Newspaper Page Text
The Commercial, Union City, Tenn.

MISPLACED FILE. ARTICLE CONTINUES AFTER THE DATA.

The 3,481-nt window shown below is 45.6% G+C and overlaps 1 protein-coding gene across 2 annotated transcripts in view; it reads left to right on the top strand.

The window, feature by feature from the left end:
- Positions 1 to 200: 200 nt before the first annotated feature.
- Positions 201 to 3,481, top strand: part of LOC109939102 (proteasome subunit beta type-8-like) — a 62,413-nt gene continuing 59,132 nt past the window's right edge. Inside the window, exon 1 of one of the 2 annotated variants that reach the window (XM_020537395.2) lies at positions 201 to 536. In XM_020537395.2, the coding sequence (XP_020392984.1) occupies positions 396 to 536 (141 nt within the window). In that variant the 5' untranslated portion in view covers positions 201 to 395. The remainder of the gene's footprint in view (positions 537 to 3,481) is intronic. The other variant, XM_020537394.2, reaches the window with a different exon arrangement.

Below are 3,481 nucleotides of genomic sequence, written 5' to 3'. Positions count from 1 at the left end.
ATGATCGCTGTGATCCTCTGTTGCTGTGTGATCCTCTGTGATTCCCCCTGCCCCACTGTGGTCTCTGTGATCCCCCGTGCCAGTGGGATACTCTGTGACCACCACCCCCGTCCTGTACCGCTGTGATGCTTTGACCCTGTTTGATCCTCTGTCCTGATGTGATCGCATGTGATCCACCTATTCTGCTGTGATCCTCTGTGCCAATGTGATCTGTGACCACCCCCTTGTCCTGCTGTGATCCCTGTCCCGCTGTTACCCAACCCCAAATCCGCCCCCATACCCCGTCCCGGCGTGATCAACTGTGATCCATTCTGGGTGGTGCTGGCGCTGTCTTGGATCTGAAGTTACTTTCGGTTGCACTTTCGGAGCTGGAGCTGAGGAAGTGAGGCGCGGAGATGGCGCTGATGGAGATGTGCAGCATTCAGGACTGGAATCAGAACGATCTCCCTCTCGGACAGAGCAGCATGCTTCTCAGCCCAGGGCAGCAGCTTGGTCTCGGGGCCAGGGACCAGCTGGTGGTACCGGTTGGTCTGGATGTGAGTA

FRIDAY, NOVEMBER "21.-m. j . t I - -fc't 'i -' A - ' - if it i8n t.,....,.....................i..n,;ll.illi Facta and Fienres. . am me municipal election ap preaches the political atmosphere in Union City seems to become fraught with all sorts of anxiety and con cern about the floating debt and sink' tag fund, and the way and manner in which they hare been handled in -recent years, and it appears to be the impression of some of our citl sens, that in late years the old con vervative order of -things hare been abandoned, and that municipal af- Xalrs have drifted like a ship without a rudder in mid-ocean. to answer these insinuating charges. . In so far as they relate to my tenure in office, and to show any fair mlnd- ' ed reader that the floating debt at the time of my retirement in 1918 was not much in excess of the In debtedness when I was first elected in 1910, and that the sinking fund which I am frank to admit is a lire vltat question was more out of har xoony before I became a factor in Union City politics than it was two years ago. If I were an artist I would paint a picture of Union City, true to her condition ten years ago. I would first throw on the canvas a little city of 6000 refined, cultured people, indicating wealth, happiness and prosperity, and in the back ground I would show an old stately school Duimmg with an attendance of 700 pupils, provided with-an abominable cesspool to dispose of the human .jraste,' the overflow f.rom which -mftftTlflAFAf) If a naranntot "fliiw An-nm one of the principal streets in an open ditch to take on new burdens . of polntlon and repulsive fumes from a steam laundry, and a little further on to be contaminated with the In tolerable odor from toilet connections from a few residences, the hotel and the Union Station. I would paint on the canvas in soft colors the image of Uncle Joe Turner f VrilA la nrAflO Vint n S 4 r-v. rrrl I v . faithful old colored scavenger, with his long handled shovel, bucket and scavenger wagon, as he reigned su preme over the sanitary affairs of Union City. , With this picture before you I am uiug iu unit) u inventory oi Borne nf tho thintra tfiof vrora lAnA tuiiv my first and second terms, from Jan. 1910, to May 1913, which was before there had been any bond money ex pended by me," When I came into office in 1910 the city owed $67,500 6 per cent interest bearing bonds, and a floating debt of $4,200 and there was not one cent in the sink ing fund, or any money in the treas ury. $10,000 of these bonds matured in 1911 and $3,500 in 1913, the remain der $54,000 run until 1921 with a proviso in $24,000 of them, that they could be called for payment at the option of the city in 1911. We managed to refund the $10,000 and $24,000 blocks in 1911 and the 93,500 block in 1913 and sell the new ' issued at 5 per cent instead of 6 per cent interest on 20 years time. The interest saving In this transaction alone has more than paid your may or's salory ever since. - . -., . i This . transaction eliminated the sinking fund up to that date so far as the $37,500 of the bonds were con cerned and left the remaining $30, 00 which could not be called and refunded in status quo. It certainly does not require a man of letters to understand this simple proposition. Are these facts not suf ficient to show any one who wants to know the truth, that these secu rities, taking them as a whole, were in much better condition so far as the sinking fund was concerned in 1918 than the were in 1910 with two issues practicably due, with no sink ing fund whatever to provide their payments. To this time we had built and paid for (without bonds) nearly nine miles of sanitary sewer costing $35,000, had no floating debt and was able to transfer $14,000 cash out of our savings to "improvement ac count" which was used in the street and side walk improvement. Here it might be interesting to note, that if we had been satisfied with the side walk and sanitary conditions as we found them the above two items ag gregating $49,000 would have paid off 73 per cent of the entire bonded indebtedness . and left no . floating debt whatever. We could, go into detail and show how1 we -financed $83,125.00 worth of Improvements the last eight months of 1913, with the aid of the proceeds of $25,500 street and side walk bonds, and that we only left a floating debt of $13,560 for out successor to take care of in 1914, $10,500 of that being what was- known at the Westover school note with one hundred and ten citizens signatures to it. When I was elected to my third term in 1916, the floating debt had increased to $23,000, $9000 of which was borrowed from our local banks bearing 8 perc ent Interest, i I Im mediately retired 'these 8 " per cent notes with 5 percent money. ' It can be showed that we" passed $40,637.07' to . permanent improve ments during my last administration, over and above the proceeds of the school bonds, and a floating debt of a little over $9000 above converti ble assets which have been collected, What, a pity these calamities how lers who can tell how near I got municipal affairs on the verge of financial ruin cannot get a vision of most essential improvements that the people of Union City enjoy, and that I only Increase the bonded indebted ness $50,500. .Tha the sewer Bys- tem which was built without nonas, could not be replaced as it is to day for twice' that money." That it Is supplementing the earnings of the Water ft Light plant approximately 93,000 per annm and growing better That the Water ft Light Plant increased the earnings from $8,500 to $12,000 under our regime, a That As It Is As It Seems The Road In New Overland 4 on Three-Point Cantilever Springs i rnn xnf rt a bad road to ride as it looks. It did. imrH the introduction of the Overland Springbase. Overland 4 does not change the road, but it does change the manner in which you can ride on it. It gives you comfort instead of dis-comfort. It gives you a smooth, sailing sensation instead of bouncing and swaying. . ... Th Diaffonal attachment of Three-Point Canti lever Springs at the ends of a 1 30-inch Springbase gives long wheelbase roaa steadiness, i ci uvcnanu 4 retains all the advantages lightness, econ-omy,ahdeasebfhahdling,oflOO-inch wheelbase. m V V v i. r .g M X - - I If XSk Xi V rm m m.dr iv (in niirmmmMrrr ' : . . , .-. -.- j-.-. - .-. .-. K!-m . - ----- x fiii'igyigs ; -Tim- I This means an altogether new standard of riding comfort, a noteworthy reduction in the wear, and tear which lessens the efficiency of a car. The new springs give longer life to every part and thus minimize up keep and replacement costs. Tires wear longer because cushioned against hammering blows. Light weight means marked econ omy in gas, oil and running expense. Overland 4's equipment is complete front Auto Lite Starting and Lighting to Demountable Rims. . ' Come in i and,, see this remarkable car. Ask for Coupe, $1325; Sedan, $1375. Prices f. o. b. Toledo, j 1 . y-.-. u - 1 - - ' 1 ;.:;VOERIiI?P-;-S TELEPHONE H26 r - ALES COMPANY - - UNION CiTVi TENN. no improvement was ever undertaken without the sanction of a majority of the tax payors, and that all con tracts were carefully safeguarded and awarded under competive bids. Can this be said of other administrations? My hat is not in the ring, and as much as I detest newspaper publici ty I would be unfaithful to my self were I not to take notice the remo test reflection upon the way and man. ner,. I have served the good people of Union City while municipal affairs were under my control. J. A. COBLE. Improve Home Orchards. By P, D. Garrison, Field Agent, Ten nessee State Horticultural Society. Probably the ' first and most im portant step that should be taken during the winter time is th prun ing. All the dead and dying limbs should be cut back to sound wood. Then, in order to facilitate a free circulation of the sunshine and at mosphere and to avoid making as many large cuts as possible, it is nec essary to clip out the small upright and' downright branches from the main scaffold or leader limbs. When this ' is done.take a good look and remove any., crossing limbs which may be rubbing. It is " a good rile where you have any doubt about re moving a limb on an old tree to re move it, if on a young tree, leave it. If the' trees are showing a con siderable amount of decay and slow growth among the brancehs, it . is well to saw off , at a distance of about two feet from the main trunk of the tree, one of these main lead er or scaffold limbs which represents about one-fourth or one-fifth of the entire . branches. If " possibler this should, be done at a distance of twelve inches above two of Its small lateral limbs which are about a foot from the main 'trunk of toe tree. This will stimulate the small limbs to a rapid growth) and as they grow larger the stub, which is left, can be cut nearer to them. If a large limb is removed close to a small limb, the healing over of the cut is so Blow that it causes decay to start where the , large limb was cut and spreads so deeply into the sound wood that it always leaves a defective partin the tree: when if it has been removed gradually, the stub aa it becomes' affected can be . cut from time to time so that at the last cut It will be removed near one of theoo lateral limbs which has grown large enough to callous' the wound immediately. I About every other year, one of these large limbs should bo taken off in the manner above described so that new growth) can gradually . be established near the trunk of the : tree. If the entire limbs are sawed back to stubs, which is commonly . practiced in .many lo calities, it will destroy the equili brium between the branches and the rooto and causa a tremendous growth of water sprouts. Under such con ditions it is usually three or four yea .rs before profitable yields are attained. When these large limbs are removed gradually,' as outlined above, the pruning is Just heavy enough to stimulate sufficient new growth to cause fruiting and to grad ually build a new tree near the old trunk.' , : " r... , . , " . .. .-. ' -.. Next to pruning, fertilization Is of prime importance In renovating the old orchard4. The most advantageous way todo this Is to, dig a trench about twenty inches deep -and about sixteen inches wide under the outer limbs in a complete circle around the tree, fill this, well 'packed, to within four inches of the top of the ground wjth stp-ble manure, then covor with dirt.'. This I stimulates new root development and also has a tendency to draw the roots out from the main trunk of the tree so that it can withstand drouth when bearing crops of fruit. It is very important, where possible, to plow the ground in fall or winter near these old trees aa close to the ground as possible with spmethin g. like ' a one-horse turning plow. Then the ground should" be thoroughly harrowed , with any kind of harrow you happen to have that will pul verize the soil and break the clods. This helps (establish how vigor. Then, the trees should be thorough ly andw ell sprayed with concentrated lime-sulphur ', solution,, diluted to winter strength which" should us ually "be one gallon of limo-sulphur to six gallons of water.'- It will take about five gallons of the diluted spray to cover a well grown apple tree. .If the above treatment is given to your home orchards during- the fall or; winter, there, la no reason , why you should hot be made happy . this next year, from Increased yields and suporlor qualitj' of. fruit aa well, as from the. asthetic touch' which this renovation' will give ' to ; your noma and community. "" ; ' . Swinncy & Toombs located at Buick service station, solicit your Jjatronage. Any time, any place. We go and bring yon back. Work done on all cars. . Give ui a trial.